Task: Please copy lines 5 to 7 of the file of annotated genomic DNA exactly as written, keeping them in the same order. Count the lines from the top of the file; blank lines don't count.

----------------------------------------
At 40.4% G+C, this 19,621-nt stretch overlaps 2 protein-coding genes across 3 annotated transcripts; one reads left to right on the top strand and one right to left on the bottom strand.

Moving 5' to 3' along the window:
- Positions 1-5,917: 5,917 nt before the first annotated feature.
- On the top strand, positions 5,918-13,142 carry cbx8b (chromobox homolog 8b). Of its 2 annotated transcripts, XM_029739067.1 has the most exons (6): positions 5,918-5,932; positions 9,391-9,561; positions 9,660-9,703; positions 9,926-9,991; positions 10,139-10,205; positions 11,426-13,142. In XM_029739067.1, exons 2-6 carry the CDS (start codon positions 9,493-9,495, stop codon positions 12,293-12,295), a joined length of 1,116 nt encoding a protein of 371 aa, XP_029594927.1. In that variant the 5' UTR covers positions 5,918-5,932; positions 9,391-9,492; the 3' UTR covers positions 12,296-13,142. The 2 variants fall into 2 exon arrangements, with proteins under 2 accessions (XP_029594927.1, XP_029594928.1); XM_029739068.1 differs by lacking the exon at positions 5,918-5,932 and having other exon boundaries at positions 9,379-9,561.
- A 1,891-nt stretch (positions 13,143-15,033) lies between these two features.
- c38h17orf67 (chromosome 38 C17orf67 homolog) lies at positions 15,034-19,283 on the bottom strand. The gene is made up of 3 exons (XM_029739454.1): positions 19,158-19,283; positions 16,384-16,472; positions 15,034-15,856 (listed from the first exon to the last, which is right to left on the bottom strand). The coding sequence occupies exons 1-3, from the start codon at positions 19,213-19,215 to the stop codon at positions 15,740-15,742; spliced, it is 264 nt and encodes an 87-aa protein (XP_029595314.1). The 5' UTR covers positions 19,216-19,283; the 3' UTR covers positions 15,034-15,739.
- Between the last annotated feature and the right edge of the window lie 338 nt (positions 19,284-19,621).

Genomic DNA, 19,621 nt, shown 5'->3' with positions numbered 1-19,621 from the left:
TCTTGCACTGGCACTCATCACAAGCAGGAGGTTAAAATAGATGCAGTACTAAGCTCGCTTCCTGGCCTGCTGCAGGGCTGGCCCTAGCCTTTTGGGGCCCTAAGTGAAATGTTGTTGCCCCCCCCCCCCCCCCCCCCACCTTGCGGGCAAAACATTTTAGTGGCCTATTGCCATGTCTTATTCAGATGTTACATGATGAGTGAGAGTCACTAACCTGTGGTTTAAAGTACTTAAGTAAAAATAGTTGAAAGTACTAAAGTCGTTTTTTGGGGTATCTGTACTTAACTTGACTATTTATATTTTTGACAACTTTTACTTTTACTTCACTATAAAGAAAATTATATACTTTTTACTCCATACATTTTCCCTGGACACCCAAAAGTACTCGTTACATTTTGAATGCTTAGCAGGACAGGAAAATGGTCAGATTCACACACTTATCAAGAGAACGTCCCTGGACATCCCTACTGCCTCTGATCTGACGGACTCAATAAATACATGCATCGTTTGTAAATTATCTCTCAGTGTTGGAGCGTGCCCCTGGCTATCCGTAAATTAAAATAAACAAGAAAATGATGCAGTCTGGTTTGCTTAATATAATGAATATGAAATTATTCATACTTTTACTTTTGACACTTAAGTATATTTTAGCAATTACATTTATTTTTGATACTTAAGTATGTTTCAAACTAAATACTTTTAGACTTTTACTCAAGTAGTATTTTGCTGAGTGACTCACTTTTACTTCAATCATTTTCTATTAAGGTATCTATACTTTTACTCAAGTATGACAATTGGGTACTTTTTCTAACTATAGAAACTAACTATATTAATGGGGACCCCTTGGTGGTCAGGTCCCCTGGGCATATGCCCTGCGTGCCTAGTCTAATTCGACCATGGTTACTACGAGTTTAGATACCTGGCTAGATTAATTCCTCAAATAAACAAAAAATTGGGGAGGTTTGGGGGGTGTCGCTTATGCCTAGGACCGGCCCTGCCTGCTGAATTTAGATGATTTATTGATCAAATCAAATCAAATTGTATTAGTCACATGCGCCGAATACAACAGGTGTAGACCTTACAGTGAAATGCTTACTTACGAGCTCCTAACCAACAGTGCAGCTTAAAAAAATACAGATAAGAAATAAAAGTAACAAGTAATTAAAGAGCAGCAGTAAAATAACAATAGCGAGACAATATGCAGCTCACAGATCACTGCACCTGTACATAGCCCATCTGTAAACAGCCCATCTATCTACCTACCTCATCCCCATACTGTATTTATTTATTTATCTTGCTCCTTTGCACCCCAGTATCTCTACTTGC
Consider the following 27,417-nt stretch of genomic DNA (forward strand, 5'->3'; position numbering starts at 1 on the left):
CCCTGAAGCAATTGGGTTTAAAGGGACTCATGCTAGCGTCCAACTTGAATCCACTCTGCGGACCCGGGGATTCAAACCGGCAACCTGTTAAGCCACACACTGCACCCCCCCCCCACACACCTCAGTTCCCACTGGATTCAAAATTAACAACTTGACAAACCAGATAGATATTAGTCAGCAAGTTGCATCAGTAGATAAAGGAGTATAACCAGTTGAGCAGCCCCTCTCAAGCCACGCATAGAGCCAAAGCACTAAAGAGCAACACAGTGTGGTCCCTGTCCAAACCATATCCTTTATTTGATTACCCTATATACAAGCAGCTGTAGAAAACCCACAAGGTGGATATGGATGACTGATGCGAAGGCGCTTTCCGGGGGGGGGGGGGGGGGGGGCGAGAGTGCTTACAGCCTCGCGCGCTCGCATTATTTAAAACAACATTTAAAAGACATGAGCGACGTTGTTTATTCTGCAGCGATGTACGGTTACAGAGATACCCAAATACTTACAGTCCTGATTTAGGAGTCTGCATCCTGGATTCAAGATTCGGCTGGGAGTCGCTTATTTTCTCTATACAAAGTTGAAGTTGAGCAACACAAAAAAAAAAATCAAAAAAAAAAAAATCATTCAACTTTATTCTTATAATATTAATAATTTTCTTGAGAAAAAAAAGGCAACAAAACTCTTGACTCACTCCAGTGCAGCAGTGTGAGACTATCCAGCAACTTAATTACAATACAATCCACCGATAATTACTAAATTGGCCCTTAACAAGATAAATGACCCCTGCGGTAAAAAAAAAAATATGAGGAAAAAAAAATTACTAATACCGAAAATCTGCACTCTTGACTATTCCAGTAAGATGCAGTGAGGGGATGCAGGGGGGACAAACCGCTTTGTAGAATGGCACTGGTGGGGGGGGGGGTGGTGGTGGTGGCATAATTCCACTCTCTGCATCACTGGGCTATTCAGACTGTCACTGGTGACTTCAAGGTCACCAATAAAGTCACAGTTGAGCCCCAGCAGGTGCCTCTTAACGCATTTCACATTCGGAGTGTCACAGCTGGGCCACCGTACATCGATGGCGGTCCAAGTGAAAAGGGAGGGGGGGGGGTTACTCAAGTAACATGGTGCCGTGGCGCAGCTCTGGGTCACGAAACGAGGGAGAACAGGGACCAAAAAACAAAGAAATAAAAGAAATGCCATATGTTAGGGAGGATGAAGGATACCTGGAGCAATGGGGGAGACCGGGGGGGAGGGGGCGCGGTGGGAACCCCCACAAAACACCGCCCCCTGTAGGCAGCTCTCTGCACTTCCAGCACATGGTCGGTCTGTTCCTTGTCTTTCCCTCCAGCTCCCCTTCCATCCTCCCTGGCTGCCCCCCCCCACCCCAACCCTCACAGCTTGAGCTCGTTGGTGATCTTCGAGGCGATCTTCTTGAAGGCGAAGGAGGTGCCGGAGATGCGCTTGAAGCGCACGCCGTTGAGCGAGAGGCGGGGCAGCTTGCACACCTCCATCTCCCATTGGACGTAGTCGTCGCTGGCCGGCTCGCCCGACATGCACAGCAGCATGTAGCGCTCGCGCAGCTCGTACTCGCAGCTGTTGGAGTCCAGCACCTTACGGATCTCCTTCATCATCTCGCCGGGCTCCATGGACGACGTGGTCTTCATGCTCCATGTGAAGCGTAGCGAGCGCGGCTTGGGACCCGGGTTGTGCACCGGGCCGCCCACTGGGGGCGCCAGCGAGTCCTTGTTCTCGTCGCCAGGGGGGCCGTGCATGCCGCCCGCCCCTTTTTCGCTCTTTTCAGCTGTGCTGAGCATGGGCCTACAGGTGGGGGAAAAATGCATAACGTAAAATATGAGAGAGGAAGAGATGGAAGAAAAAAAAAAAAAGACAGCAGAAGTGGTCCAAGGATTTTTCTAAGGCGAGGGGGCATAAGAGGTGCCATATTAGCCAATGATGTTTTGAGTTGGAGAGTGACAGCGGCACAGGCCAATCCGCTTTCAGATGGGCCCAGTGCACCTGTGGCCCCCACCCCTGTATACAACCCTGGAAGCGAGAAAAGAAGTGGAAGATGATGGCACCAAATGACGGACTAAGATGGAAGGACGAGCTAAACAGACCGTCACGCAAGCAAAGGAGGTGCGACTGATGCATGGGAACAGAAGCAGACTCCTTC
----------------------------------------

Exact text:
- A 1,891-nt stretch (positions 13,143-15,033) lies between these two features.
- c38h17orf67 (chromosome 38 C17orf67 homolog) lies at positions 15,034-19,283 on the bottom strand. The gene is made up of 3 exons (XM_029739454.1): positions 19,158-19,283; positions 16,384-16,472; positions 15,034-15,856 (listed from the first exon to the last, which is right to left on the bottom strand). The coding sequence occupies exons 1-3, from the start codon at positions 19,213-19,215 to the stop codon at positions 15,740-15,742; spliced, it is 264 nt and encodes an 87-aa protein (XP_029595314.1). The 5' UTR covers positions 19,216-19,283; the 3' UTR covers positions 15,034-15,739.
- Between the last annotated feature and the right edge of the window lie 338 nt (positions 19,284-19,621).